ARPU, for want of a better description, is a way of finding out whether you’re fishing in a depleted pond for sprats and plankton, or oceans teeming with fat tuna and lobster.

It’s no surprise that, compared with the sprat of an unregistered user, a registered one is like a lobster...well, maybe a scallop or a baby crab. A multiplier of five sounds good, but we don’t know against what: it could be diddly squat.

Even though we don’t have the absolute value of a registered Telegraph reader, ARPUs are a useful benchmark. Spotify’s average ARPU globally is €4.89 (although I’m not clear whether this covers both premium subscribers and those who take the ad-funded model, and I also guess that it would be higher in more developed markets); Twitter’s ARPU is between $7-$8; and Facebook’s ranges from $5.50 globally to $23 in North America and $8 in Europe.

Of course ARPU all depends both on the business (Sky, Vodafone, Netflix would all be higher) as well as the model. I can’t find the Mail Online’s (and my maths is failing me in an attempt to work it out) but I’d guess it was a fraction of Facebook’s given its open-all-doors policy. The FT’s by contrast, given the cost of an online sub, would be much higher.

According to this piece here, the New York Times has an advertising ARPU of $3, and a digital subscription one of $140.

I bet the Telegraph’s ARPU is also a fraction of Facebook’s, but at least it is now getting a sense of where the value of its audience lies.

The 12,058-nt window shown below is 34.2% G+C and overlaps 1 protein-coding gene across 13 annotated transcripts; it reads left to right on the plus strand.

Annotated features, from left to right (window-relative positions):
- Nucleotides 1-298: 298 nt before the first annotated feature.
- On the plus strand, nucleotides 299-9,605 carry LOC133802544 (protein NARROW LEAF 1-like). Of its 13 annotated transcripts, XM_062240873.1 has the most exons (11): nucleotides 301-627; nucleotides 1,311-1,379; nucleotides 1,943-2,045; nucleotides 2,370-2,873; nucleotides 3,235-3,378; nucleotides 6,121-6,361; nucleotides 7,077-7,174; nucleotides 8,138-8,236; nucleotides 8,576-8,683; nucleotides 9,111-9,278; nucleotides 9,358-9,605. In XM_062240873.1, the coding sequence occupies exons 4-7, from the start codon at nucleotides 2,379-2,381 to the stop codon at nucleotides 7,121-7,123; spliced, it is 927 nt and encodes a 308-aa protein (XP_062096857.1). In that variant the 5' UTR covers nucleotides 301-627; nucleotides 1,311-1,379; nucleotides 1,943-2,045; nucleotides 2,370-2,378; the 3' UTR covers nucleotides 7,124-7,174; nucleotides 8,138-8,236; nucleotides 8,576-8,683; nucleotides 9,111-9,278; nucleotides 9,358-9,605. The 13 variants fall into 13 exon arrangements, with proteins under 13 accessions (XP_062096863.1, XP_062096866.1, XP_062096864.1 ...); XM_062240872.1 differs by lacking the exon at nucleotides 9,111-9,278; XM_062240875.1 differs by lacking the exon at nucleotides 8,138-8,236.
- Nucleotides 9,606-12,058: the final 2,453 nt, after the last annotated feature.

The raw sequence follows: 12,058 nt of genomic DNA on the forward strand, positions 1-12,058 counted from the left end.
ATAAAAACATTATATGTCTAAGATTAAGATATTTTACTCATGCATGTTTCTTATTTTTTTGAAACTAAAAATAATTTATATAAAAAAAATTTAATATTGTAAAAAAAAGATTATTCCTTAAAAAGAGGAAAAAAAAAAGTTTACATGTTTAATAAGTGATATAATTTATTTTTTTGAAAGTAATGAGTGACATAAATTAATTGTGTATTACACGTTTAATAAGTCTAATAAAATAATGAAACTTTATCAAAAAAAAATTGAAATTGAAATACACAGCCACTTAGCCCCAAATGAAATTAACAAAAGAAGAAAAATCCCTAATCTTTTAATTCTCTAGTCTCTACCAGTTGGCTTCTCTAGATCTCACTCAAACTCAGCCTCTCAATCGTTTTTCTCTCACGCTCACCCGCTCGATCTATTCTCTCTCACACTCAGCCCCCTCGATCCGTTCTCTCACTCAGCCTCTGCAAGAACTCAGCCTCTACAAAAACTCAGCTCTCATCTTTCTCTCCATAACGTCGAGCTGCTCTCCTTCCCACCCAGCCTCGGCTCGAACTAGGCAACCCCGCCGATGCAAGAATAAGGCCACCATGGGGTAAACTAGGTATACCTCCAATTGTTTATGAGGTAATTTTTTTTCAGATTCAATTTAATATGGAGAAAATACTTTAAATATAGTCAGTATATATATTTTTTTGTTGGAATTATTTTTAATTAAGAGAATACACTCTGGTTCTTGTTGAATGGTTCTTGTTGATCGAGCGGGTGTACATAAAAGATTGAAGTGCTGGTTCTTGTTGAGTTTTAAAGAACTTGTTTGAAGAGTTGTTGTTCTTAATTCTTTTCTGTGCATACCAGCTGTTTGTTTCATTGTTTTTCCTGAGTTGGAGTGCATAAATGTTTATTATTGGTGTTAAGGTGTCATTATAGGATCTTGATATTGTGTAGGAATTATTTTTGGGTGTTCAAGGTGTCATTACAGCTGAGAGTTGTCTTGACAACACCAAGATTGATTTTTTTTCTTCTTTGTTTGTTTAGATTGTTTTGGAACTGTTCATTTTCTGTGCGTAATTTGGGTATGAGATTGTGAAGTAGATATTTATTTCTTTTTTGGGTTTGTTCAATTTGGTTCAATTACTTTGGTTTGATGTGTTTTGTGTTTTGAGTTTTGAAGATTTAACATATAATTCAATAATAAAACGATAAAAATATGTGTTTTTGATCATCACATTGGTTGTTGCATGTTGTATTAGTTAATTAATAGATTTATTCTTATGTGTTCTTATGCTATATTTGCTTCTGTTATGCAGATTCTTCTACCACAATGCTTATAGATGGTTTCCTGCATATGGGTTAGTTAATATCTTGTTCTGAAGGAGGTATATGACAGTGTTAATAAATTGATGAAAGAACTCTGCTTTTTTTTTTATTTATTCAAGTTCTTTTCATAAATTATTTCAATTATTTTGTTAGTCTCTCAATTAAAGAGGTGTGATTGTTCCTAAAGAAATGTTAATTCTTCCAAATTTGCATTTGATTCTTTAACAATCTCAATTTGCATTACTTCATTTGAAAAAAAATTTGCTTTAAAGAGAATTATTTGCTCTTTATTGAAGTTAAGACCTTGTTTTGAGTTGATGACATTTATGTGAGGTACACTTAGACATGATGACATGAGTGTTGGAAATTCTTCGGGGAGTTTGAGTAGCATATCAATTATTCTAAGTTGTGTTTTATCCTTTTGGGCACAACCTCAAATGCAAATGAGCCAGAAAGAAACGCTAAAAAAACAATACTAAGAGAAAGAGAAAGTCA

So it makes sense that newsbrands in particular should focus on ARPU and, given the nature of the competition, start benchmarking themselves against both platforms, subscription and mixed models. They may say they do, but I’ve never heard a newsbrand executive mention the acronym.

So the Telegraph’s public statement about the value of a registered reader suggests they are beginning to think this way, as well to indicate a move towards a more structured and, dare I say it, sustainable online model - which probably means cutting out blanket distribution of content via their platform rivals.

About time too. If you think about it, the biggest single mistake made by publishers collectively was the pursuit of online scale via commoditisation of audience and content. An ARPU focus, if it is not too late, could reverse that.

Consumer trust vs advertiser trust

One section in Lynne Robinson’s excellent introduction to the latest set of Touchpoints caught my eye. This is the part that focuses on trust in the wider picture of the increasing complexity of the media planner’s job.

Looking at all adults, she compares trust in various channels against trust in social media. Radio comes out top (+63%), followed by TV (+61%), local newsbrands (+57%) and mail (+56%).

Amongst 15-34s, the detail is different but the overall picture the same. Social media remains the least trusted, while TV (+11%), radio (+9%) and mail (+8%) are the most trusted.

Even allowing for age differences of typical clients and planners versus the population as a whole and life in the London media bubble, that is some disconnect